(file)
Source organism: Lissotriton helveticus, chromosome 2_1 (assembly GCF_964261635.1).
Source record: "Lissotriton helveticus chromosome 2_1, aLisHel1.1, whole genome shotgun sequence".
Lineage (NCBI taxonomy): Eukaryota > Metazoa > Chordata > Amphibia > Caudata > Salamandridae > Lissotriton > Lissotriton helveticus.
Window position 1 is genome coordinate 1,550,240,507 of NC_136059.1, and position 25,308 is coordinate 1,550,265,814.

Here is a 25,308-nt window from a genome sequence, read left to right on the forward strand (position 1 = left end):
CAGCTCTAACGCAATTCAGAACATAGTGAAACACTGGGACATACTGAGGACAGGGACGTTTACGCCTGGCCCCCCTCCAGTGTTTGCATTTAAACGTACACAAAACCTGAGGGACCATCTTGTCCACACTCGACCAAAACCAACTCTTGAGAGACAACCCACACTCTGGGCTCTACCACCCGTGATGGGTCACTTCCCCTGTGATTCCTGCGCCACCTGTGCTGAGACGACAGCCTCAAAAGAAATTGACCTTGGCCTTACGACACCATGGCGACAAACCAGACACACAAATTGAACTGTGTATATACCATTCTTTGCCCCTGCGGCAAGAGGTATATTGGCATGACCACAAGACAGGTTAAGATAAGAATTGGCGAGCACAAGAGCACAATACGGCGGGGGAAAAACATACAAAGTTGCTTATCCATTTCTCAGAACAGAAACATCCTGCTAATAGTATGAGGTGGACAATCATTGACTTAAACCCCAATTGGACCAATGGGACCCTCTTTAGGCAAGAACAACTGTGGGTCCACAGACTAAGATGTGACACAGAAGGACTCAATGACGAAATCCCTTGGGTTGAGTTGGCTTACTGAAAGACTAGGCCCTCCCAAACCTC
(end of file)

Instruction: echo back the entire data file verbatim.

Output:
Source organism: Lissotriton helveticus, chromosome 2_1 (assembly GCF_964261635.1).
Source record: "Lissotriton helveticus chromosome 2_1, aLisHel1.1, whole genome shotgun sequence".
Lineage (NCBI taxonomy): Eukaryota > Metazoa > Chordata > Amphibia > Caudata > Salamandridae > Lissotriton > Lissotriton helveticus.
Window position 1 is genome coordinate 1,550,240,507 of NC_136059.1, and position 25,308 is coordinate 1,550,265,814.

Here is a 25,308-nt window from a genome sequence, read left to right on the forward strand (position 1 = left end):
CAGCTCTAACGCAATTCAGAACATAGTGAAACACTGGGACATACTGAGGACAGGGACGTTTACGCCTGGCCCCCCTCCAGTGTTTGCATTTAAACGTACACAAAACCTGAGGGACCATCTTGTCCACACTCGACCAAAACCAACTCTTGAGAGACAACCCACACTCTGGGCTCTACCACCCGTGATGGGTCACTTCCCCTGTGATTCCTGCGCCACCTGTGCTGAGACGACAGCCTCAAAAGAAATTGACCTTGGCCTTACGACACCATGGCGACAAACCAGACACACAAATTGAACTGTGTATATACCATTCTTTGCCCCTGCGGCAAGAGGTATATTGGCATGACCACAAGACAGGTTAAGATAAGAATTGGCGAGCACAAGAGCACAATACGGCGGGGGAAAAACATACAAAGTTGCTTATCCATTTCTCAGAACAGAAACATCCTGCTAATAGTATGAGGTGGACAATCATTGACTTAAACCCCAATTGGACCAATGGGACCCTCTTTAGGCAAGAACAACTGTGGGTCCACAGACTAAGATGTGACACAGAAGGACTCAATGACGAAATCCCTTGGGTTGAGTTGGCTTACTGAAAGACTAGGCCCTCCCAAACCTC